Legal settlement to benefit downtown
GLENWOOD SPRINGS, Colo. Glenwood Springs’ downtown will receive an additional $50,000 annual boost thanks to a legal settlement three years ago related to the Glenwood Meadows commercial development.The money will be used for beautification and other capital improvements downtown.The city agreed three years ago to provide $50,000 annually to downtown from sales tax revenues generated by the Glenwood Meadows development. The agreement settled a lawsuit by a group called Glenwood Springs Citizens for Democracy. It included representatives of Big John’s Building & Home Center and the former True Value hardware store, which later was closed to make way for the expansion of Glenwood Springs High School.The group challenged the establishment of three metropolitan tax districts at Glenwood Meadows. Big John’s owner John Lindsey said the group wanted a decision by City Council authorizing the districts to be put to a vote of the public.The group was worried about Glenwood Meadows’ potential impact on downtown, and wanted the settlement money to be used to make downtown more competitive.At a budget meeting in September, City Council considered whether the money should go toward paying off about $300,000 in debt the Downtown Development Authority fund owes other city funds for past downtown operational expenditures. Those expenditures included the employment, for a time, of a downtown director.However, council decided against applying the money to debt retirement, citing the intent of the settlement agreement.Lindsey was glad to hear of council’s decision.”That’s what we wanted them to do, we just wanted to help downtown maintain their competitive advantage against a brand-new, spanking-pretty penny,” Lindsey said.Lindsey said the payments will be made for 10 years.Lindsey’s group also reached a separate agreement with Meadows developers, but terms of that deal were kept confidential.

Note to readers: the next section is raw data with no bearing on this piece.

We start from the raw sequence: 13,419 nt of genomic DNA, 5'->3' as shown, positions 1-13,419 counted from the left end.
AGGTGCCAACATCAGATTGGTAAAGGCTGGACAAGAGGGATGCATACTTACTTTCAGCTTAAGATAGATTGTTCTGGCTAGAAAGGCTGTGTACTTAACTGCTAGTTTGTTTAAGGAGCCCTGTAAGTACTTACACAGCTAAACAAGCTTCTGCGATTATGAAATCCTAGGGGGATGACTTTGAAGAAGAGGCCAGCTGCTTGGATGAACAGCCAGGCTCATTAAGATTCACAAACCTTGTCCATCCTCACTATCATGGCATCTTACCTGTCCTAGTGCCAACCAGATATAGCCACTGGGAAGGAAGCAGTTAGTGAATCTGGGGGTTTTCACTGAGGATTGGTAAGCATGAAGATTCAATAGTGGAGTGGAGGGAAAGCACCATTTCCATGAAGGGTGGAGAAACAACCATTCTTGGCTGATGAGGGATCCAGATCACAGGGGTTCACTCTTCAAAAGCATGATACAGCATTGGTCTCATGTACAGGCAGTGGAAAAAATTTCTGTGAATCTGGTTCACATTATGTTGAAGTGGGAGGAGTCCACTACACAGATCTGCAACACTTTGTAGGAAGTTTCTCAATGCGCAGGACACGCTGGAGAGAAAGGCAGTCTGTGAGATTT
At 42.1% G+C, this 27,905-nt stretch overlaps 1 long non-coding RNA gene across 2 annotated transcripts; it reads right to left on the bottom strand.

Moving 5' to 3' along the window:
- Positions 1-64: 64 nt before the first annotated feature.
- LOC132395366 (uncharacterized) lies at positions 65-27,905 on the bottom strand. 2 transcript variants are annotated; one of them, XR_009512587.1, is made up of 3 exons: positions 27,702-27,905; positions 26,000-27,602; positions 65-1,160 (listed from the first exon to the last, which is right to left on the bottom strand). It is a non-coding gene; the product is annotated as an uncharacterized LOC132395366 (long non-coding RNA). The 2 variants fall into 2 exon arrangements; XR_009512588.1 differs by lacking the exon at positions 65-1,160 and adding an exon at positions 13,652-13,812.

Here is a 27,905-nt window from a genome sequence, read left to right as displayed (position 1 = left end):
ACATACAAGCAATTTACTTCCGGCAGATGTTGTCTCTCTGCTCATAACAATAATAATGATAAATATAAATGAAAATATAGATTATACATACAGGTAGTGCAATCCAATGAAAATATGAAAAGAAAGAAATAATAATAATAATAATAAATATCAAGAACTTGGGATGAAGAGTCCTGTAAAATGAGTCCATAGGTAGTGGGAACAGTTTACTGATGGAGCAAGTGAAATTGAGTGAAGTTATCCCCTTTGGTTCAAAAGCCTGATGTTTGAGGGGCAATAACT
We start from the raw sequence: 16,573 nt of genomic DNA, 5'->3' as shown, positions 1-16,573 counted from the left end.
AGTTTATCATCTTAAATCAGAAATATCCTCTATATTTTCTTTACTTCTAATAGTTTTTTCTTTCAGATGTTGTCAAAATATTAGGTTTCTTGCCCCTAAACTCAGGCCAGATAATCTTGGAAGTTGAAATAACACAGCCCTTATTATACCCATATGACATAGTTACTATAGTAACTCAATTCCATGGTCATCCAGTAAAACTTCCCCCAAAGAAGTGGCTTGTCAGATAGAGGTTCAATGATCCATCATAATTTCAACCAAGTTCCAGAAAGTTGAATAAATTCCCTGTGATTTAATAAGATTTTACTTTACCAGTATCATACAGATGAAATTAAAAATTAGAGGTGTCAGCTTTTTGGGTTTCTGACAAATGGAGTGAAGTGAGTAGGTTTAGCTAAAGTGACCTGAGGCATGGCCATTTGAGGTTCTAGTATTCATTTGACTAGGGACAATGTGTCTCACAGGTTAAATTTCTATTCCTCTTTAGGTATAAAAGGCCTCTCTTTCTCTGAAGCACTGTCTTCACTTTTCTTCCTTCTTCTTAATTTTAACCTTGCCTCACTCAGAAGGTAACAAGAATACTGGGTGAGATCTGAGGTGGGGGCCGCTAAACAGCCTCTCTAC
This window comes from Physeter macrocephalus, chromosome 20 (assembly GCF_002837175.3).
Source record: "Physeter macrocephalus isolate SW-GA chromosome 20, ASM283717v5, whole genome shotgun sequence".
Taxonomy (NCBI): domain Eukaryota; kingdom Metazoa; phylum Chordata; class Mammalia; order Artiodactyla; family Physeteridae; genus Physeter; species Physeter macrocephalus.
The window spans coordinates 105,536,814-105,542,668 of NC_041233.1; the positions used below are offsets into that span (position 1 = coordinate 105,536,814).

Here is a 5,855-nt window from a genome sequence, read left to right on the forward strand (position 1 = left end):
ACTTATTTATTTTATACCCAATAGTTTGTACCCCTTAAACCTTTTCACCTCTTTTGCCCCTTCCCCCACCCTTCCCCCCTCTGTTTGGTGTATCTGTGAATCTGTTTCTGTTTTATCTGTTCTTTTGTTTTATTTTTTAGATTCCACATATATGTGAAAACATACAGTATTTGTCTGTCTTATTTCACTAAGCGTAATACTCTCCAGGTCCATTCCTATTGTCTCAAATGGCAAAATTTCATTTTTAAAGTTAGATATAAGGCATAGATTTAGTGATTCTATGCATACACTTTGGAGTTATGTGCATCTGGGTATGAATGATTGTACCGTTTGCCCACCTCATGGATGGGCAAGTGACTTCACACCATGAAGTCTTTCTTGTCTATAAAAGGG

City manager Jeff Hecksel said the $50,000 presumably will help fund some of the items on a priority list of capital improvements that are being drawn up for downtown. The bulk of those projects will be paid for by tax increment financing. That money is generated by giving the DDA all new property tax revenues created by growth in the tax base in the DDA district, along with half of new city sales tax revenues in the district, over 25 years.Garfield County and Colorado Mountain College had fought a multi-year legal battle challenging the city’s implementation of the TIF mechanism, which will cost them money. But they lost at the Colorado Supreme Court level in 2005. Late last year, the city and county reached an agreement allowing for the release of nearly $600,000 collected by the tax to date.Lindsey said one use for the $50,000 a year in settlement money should be to provide matching grants to downtown business owners.”It would give the businesses a chance to just put a facelift on downtown,” he said.Contact Dennis Webb: email@example.comPost Independent, Glenwood Springs Colorado CO
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